Navigating Cities and Understanding Proofs
How proofs are like cities
Pierre L’Enfant was not a theorist, but a designer, and in particular the designer of the physical layout of Washington D.C.
Today I want to talk about why some proofs are hard to understand, not hard to discover.
What do proofs have to do with cities? At first glance they seem to have little in common, but I believe that understanding proofs and navigating cities have a great deal in common. I think that the reason some proofs can be hard to follow is related to why some cities are hard to navigate.
Washington, as in the US capital, has always been difficult for me to get around, with due respect to L’Enfant. I sometimes feel lost in the capital. Its main streets run in a diagonal pattern which is beautiful, but does not help me form a good mental spatial map. I also almost never drive a car around the city: I walk, take the Metro, or take a taxi. The latter have me let someone else do the navigating for me, which means that I can close my eyes and still get where I want to go. This is very pleasant and easy on me, yet does not make me learn the ins and outs of the streets of D.C.
I think when we read a proof it is like trying to navigate around a city. The layout is critical if we are to be successful in understanding the proof. Also we need to actively interactive with the proof. If you just sit back in a “taxi” and are driven around the proof, say at a talk or lecture, then you are much less likely to really understand the proof.
Let’s turn to discuss some connections between the understanding of cities and proofs. Perhaps these comments will help us both to write better proofs and to help us to better read proofs.
Cities And Proofs
Standard Layout: For all its size and immense density of people and vehicles and buildings, Manhattan is relatively easy to navigate around. The streets, to a first approximation, are laid out on a rectangular grid: so 41 street is north of 33. The avenues run north and south and are numbered west to east—okay not exactly but close—for example, Sixth Avenue is also the Avenue of the Americas and Ninth is Columbus Avenue. So figuring out a rough location is pretty straightforward, especially if you stay away from the lower part of Manhattan.
What does this mean for a proof? We should, as much as possible, layout our proofs in a standard “grid” manner. Definitions, lemma’s, and proofs should be in as standard a layout as possible. Sometimes this is hard or even impossible, but proofs with “diagonal” structure are much harder to understand and should be avoided.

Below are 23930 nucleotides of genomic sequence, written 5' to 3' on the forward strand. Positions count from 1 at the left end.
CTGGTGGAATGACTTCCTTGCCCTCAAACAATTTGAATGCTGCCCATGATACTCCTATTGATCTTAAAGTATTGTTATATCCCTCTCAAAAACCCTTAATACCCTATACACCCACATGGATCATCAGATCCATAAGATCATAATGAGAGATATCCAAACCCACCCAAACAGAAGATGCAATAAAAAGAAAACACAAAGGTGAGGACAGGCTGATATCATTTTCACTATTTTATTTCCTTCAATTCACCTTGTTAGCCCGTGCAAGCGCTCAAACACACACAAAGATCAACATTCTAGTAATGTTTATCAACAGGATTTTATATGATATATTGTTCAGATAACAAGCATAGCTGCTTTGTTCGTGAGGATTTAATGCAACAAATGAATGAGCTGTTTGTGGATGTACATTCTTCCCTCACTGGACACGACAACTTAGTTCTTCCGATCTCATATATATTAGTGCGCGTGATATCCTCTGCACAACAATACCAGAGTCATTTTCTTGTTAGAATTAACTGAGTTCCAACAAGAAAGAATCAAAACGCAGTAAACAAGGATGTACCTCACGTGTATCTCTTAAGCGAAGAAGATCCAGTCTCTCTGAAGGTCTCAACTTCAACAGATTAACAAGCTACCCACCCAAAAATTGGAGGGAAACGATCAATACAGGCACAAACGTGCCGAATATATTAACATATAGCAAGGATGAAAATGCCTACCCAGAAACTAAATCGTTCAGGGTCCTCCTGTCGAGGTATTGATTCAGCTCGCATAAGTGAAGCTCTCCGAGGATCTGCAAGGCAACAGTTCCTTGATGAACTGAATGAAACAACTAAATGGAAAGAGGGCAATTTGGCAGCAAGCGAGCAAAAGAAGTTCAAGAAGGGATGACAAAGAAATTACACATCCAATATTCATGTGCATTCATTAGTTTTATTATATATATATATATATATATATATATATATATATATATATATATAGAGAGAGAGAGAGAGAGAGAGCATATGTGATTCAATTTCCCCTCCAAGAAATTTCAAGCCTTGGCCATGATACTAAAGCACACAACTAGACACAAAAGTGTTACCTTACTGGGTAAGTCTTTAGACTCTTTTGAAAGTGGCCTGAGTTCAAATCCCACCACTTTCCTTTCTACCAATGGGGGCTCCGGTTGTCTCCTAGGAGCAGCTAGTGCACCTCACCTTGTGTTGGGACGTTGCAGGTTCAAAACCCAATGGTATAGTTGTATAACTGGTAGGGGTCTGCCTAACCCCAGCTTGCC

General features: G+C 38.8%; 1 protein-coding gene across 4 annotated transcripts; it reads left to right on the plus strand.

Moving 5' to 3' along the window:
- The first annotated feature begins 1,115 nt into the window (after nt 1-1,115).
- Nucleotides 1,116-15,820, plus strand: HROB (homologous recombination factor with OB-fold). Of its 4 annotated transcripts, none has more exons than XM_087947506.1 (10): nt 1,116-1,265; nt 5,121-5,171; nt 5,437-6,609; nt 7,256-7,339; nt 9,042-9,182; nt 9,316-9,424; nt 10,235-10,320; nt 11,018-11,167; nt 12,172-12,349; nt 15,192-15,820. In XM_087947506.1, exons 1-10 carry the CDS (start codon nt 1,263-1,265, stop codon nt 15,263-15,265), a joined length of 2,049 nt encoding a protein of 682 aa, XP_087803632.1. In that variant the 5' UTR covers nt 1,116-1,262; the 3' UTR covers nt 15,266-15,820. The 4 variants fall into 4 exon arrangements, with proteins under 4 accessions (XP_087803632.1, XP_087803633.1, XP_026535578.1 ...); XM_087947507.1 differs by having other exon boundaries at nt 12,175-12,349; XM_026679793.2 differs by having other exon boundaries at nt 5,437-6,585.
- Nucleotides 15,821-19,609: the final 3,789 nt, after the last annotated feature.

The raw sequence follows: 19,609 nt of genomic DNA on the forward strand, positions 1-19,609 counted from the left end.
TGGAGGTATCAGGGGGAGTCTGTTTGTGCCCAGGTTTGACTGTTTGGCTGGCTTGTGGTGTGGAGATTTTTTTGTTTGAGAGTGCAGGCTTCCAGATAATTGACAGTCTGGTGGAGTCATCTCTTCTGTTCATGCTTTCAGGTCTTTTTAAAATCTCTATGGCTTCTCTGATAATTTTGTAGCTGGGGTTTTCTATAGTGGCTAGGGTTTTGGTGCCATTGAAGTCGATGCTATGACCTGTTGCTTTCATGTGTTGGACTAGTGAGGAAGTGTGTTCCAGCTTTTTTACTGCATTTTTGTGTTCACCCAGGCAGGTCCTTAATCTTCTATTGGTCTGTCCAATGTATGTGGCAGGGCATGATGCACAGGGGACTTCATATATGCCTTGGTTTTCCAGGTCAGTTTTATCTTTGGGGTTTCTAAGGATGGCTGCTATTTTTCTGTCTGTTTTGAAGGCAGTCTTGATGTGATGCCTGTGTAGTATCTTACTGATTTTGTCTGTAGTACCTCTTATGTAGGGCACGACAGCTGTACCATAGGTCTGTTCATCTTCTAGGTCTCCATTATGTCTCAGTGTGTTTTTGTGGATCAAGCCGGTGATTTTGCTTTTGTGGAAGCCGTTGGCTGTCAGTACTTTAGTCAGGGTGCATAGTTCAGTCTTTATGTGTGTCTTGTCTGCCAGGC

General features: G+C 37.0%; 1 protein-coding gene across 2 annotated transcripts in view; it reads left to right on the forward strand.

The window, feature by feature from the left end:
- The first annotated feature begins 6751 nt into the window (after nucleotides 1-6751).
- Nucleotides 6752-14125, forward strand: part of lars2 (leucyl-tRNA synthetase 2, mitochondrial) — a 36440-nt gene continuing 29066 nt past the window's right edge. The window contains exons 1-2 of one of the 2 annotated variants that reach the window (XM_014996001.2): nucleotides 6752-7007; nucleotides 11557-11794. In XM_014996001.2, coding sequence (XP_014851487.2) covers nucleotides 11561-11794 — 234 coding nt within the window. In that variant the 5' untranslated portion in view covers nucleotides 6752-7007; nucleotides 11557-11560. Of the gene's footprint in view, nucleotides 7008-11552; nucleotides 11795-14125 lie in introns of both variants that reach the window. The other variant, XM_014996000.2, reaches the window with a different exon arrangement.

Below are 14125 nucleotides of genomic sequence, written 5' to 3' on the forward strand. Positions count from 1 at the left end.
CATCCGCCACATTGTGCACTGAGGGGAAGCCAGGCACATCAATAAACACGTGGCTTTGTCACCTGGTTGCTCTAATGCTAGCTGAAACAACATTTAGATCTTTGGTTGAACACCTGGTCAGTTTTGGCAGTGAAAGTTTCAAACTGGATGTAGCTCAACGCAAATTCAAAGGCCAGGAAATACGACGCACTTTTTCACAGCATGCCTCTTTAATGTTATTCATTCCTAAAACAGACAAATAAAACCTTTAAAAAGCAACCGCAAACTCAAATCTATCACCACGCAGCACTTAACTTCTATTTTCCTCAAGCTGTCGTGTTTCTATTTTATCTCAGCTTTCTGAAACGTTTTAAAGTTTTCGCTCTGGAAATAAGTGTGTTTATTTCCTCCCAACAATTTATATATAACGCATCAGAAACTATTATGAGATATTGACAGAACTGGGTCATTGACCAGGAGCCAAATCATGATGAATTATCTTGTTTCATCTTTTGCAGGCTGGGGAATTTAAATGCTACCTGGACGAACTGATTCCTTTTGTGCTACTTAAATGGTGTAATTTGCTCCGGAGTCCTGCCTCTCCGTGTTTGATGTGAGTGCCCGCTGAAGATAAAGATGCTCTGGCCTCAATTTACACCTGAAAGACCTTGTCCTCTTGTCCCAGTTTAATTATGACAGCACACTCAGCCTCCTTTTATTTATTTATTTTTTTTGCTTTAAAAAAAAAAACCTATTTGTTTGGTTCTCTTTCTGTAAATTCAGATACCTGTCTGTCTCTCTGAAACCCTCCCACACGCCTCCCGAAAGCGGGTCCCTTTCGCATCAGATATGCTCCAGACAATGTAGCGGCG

Stated another way, with a mixed metaphor: Traffic flow in a proof should be topologically sorted. You might have to refer back to check the source of the next logic step, how Theorem 5 depends on Lemmas 2 and 3, but you should never have to cycle around, where to prove Lemma 3 you need to understand part of the proof of Theorem 5. Another way to say this: the understanding of a lemma should never need to be “deferred” to a later result. When such “deferrence” happens, you have what Jacques Derrida called différance, which might be fine in literary theory, but shouldn’t be in math. This last reference is due to Ken, I defer to him on this, and simply add: keep the structure as simple as possible.
Good Guide Books: Any city is easier to navigate if their are well written guide books. Ones that explain how to get around, how to locate major landmarks, and how to navigate.
What does this mean for a proof? We should supply a guidebook with our proofs. If a proof is very short or simple, then a guide may be unnecessary. However, for a proof of any complexity having a good overview that explains where you are, where you are going, and how all fits together is invaluable. Terence Tao is a master at this: even some of his deepest theorems have an overview that at least allows you to get your bearings. Here is an overview from one of his papers.
There are three major ingredients. The first is Szemerédi’s theorem, which asserts that any subset of the integers of positive density contains progressions of arbitrary length. The second, which is the main new ingredient of this paper, is a certain transference principle. This allows us to deduce from Szemerédi’s theorem that any subset of a sufficiently pseudorandom set (or measure) of positive relative density contains progressions of arbitrary length. The third ingredient is a recent result of Goldston and Yildirim, which we reproduce here. Using this, one may place (a large fraction of) the primes inside a pseudorandom set of “almost primes” (or more precisely, a pseudorandom measure concentrated on almost primes) with positive relative density.